Perhaps it is appropriate here to quote a remark made by D’Arcy Thompson in his book On Growth and Form. “If a tiny foraminiferan shell, a Lagena for instance, be found living today, and a shell indistinguishable from it to the eye be found fossil in the Chalk or some still more remote geological formation, the assumption is deemed legitimate that the species has ‘survived’ and has handed down its minute specific character or characters from generation to generation unchanged for untold millions of years. If the ancient forms be like rather than identical with the recent, we still assume an unbroken descent, accompanied by hereditary transmission of common characters and progressive variations. And if two identical forms be discovered at the ends of the earth, still (with slight reservation on the score of possible ‘homoplasy’) we build a hypothesis on this fact of identity, taking it for granted that the two appertain to a common stock, whose dispersal in space must somehow be accounted for, its route traced, its epoch determined and its causes discussed or discovered. In short, the Naturalist admits no exception to the rule that a natural classification can only be a genealogical one, nor ever doubts that ‘ ‘the fact that we are able to classify organ­isms at all in accordance with the structural characteristics which they present is due to their being related by descent.'”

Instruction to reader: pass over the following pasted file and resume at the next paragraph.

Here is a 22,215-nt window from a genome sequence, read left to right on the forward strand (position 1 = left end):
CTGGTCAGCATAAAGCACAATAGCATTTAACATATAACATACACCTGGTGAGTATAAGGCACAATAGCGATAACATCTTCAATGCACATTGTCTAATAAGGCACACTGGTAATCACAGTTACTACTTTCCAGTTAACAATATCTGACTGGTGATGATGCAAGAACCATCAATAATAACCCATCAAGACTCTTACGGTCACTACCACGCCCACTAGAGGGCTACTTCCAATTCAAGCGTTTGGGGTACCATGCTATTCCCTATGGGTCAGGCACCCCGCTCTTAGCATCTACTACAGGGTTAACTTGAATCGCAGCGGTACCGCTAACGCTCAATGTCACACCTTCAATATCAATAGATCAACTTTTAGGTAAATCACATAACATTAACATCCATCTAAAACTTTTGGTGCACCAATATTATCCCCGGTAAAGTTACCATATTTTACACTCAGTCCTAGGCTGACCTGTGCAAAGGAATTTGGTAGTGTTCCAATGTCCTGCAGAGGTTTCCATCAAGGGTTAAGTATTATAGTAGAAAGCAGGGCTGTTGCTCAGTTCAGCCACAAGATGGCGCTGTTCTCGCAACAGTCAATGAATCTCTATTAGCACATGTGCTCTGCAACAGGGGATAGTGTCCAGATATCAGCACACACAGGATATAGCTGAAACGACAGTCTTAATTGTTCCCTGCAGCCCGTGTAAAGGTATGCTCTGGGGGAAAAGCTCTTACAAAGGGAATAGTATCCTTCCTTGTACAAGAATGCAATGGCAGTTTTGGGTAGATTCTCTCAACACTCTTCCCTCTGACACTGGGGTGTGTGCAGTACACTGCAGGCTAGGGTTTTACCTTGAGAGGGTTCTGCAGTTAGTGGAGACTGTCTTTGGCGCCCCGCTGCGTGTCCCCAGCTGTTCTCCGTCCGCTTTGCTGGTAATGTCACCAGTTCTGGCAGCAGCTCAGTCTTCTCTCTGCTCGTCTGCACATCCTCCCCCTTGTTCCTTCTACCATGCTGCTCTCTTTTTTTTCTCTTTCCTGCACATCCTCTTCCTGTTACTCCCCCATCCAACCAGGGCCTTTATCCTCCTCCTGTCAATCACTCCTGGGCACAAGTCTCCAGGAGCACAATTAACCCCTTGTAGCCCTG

What alternative system can we use if we are not to assume that all animals can be arranged in a genealogical manner? The alternative is to indicate that there are many gaps and failures in our present system and that we must realise their existence. It may be distressing for some readers to discover that so much in zoology is open to doubt, but this in effect indicates the vast amount of work that remains to be done. In many courses the [p. 156>] student is obliged to read, assimilate and remember a vast amount of factual information on the quite false assumption that know­ledge is the accumulation of facts. There seems so much to be learnt that the only consolation the student has is that those who come after him will have even more to learn, for more will be known. But this is not really so; much of what we learn today are only half truths or less and the students of tomorrow will not be bothered by many of the phlogistons that now torment our brains.